Ready to feel old and feel a rush of nostalgia for Hogwarts? The fifth book in the Harry Potter series, Harry Potter and the Order of the Phoenix, was released 10 years ago today. That’s right: It’s been a full decade since we were originally introduced to Professor Umbridge, Occlumency and even a sirius-ly upsetting side to Severus Snape.
You know what’s fun? Continuing an argument that most people quit having years ago. Below, check out a spirited discussion between two writers in honor of the tenth anniversary: one of whom says Order of the Phoenix belongs near the top of the Harry Potter Book Ranking List, and another who says it should be near the bottom. We’d say SPOILER ALERT, but if you haven’t read Order of the Phoenix yet (What is wrong with you!?), it may be time to admit it’s never going to happen.
ERIN STRECKER: Denise, we have a great pop culture relationship and agree about all sorts of wonderful, important things (Matthew Crawley and Aaron Paul come to mind). So I’m naturally devastated to hear that you didn’t like Harry Potter and the Order of the Phoenix, which is probably my second favorite of the series (after Prisoner of Azkaban, of course). Need I remind you that this is the book that contains the powerful and inspiring Dumbledore’s Army? The most emotionally gut-wrenching death in the series (Sirius)? Harry and AWKWARDNESS WITH GIRLS? Clocking in at 870 pages, yes it’s a bit overlong, but all the books are a bit overlong: You justify it as learning even more details about a world you’re never going to be able to visit, no matter how much you might want to. I know this is an unpopular opinion. Why don’t you start by telling me why you don’t like a phenomenal book and then I’ll go ahead and tell you why you don’t have a heart.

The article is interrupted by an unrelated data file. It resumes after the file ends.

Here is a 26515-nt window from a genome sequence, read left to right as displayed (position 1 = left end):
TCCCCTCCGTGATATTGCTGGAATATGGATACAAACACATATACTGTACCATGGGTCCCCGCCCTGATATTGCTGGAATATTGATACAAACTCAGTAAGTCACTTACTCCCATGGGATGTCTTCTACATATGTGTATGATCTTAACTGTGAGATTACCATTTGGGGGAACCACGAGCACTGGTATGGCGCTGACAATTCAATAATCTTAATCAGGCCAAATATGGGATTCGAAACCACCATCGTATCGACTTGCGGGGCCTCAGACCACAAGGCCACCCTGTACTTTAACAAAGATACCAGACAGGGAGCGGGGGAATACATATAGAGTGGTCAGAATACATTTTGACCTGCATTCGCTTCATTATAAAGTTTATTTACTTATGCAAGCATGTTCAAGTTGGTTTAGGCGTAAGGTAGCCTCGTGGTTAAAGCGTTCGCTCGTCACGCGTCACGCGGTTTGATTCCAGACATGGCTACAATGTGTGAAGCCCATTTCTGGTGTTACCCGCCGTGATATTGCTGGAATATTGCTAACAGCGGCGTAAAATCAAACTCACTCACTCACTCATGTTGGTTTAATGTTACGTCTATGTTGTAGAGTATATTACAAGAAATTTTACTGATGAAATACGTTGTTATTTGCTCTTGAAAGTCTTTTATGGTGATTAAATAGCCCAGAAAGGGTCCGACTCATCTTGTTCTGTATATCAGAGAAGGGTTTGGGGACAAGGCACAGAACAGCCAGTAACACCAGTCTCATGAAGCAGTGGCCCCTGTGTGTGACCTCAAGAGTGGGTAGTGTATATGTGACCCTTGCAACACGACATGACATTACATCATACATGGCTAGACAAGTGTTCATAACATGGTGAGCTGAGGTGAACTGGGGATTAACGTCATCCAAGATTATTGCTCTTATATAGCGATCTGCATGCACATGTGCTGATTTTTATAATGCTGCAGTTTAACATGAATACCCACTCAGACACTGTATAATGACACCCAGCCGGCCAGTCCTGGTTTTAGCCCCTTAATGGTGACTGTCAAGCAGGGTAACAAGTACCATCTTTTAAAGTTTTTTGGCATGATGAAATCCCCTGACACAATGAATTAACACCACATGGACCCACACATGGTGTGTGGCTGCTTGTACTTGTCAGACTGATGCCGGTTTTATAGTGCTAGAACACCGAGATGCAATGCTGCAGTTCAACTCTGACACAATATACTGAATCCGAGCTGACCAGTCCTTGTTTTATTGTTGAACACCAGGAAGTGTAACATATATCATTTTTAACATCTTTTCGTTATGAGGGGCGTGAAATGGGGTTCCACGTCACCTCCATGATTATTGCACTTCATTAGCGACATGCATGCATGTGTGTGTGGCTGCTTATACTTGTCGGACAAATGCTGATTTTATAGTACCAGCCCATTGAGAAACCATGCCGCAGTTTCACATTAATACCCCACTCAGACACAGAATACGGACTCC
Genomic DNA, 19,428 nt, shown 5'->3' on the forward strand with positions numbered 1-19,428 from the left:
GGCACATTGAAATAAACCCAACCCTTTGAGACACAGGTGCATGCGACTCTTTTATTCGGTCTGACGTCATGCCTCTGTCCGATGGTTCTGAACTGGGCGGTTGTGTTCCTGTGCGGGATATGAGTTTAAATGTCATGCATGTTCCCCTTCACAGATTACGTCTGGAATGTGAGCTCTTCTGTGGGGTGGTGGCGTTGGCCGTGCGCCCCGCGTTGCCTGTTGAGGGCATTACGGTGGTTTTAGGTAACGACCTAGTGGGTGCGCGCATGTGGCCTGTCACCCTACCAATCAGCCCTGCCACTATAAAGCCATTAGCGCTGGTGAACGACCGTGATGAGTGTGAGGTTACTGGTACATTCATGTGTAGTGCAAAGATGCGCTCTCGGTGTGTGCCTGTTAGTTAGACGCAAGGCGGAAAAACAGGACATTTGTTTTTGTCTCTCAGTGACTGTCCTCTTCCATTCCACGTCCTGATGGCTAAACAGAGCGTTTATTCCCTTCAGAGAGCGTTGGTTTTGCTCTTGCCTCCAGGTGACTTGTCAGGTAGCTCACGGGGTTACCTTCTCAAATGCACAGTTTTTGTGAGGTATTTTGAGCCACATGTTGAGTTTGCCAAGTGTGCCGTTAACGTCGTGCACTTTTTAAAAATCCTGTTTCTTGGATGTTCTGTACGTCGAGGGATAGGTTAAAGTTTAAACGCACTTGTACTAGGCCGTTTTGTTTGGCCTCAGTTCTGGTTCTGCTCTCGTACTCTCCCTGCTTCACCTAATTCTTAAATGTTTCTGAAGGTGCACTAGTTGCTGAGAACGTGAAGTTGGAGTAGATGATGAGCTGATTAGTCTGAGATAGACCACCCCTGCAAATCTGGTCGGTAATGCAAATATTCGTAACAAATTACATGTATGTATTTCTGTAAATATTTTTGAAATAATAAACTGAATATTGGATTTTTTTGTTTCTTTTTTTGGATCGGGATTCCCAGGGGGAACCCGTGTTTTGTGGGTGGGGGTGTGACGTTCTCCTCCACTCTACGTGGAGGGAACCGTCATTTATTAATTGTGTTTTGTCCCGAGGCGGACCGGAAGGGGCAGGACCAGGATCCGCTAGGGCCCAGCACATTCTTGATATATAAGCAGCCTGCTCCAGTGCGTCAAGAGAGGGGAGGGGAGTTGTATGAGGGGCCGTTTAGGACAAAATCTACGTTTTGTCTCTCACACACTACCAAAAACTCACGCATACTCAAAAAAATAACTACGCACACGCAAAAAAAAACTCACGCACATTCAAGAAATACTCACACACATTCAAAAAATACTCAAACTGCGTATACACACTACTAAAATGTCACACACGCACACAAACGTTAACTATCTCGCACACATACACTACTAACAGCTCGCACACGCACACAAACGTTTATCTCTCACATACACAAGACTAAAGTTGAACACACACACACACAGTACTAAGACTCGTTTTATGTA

DENISE WARNER: Erin, I’ll admit part of the problem is the anticipation factor. You see, I started reading Harry Potter in December of 2000, when the first four books were out. By January of 2001, I had finished all of them and now eagerly awaited the next book — by re-reading the first four books again and again. So when the summer of 2003 rolled around, I was hungry and excited for those 870 pages. Then I read them. And it depressed me. I not only had to suffer through a moody and sullen Harry, but everyone hated him, too! He kept getting crapped on by fellow students, teachers — even Dumbledore ignored him! After a two and a half year wait, suddenly I was forced to slog through almost 900 pages of “let’s sh*t all over our hero and then only give you a tiny bit of positivity at the end of the book.” Maybe even then, at the age I was, which I won’t give up here, I was too jaded about life. I wanted Harry Potter as an escape, not to relive how middle school felt to me. (Also, Cho Chang sucks.)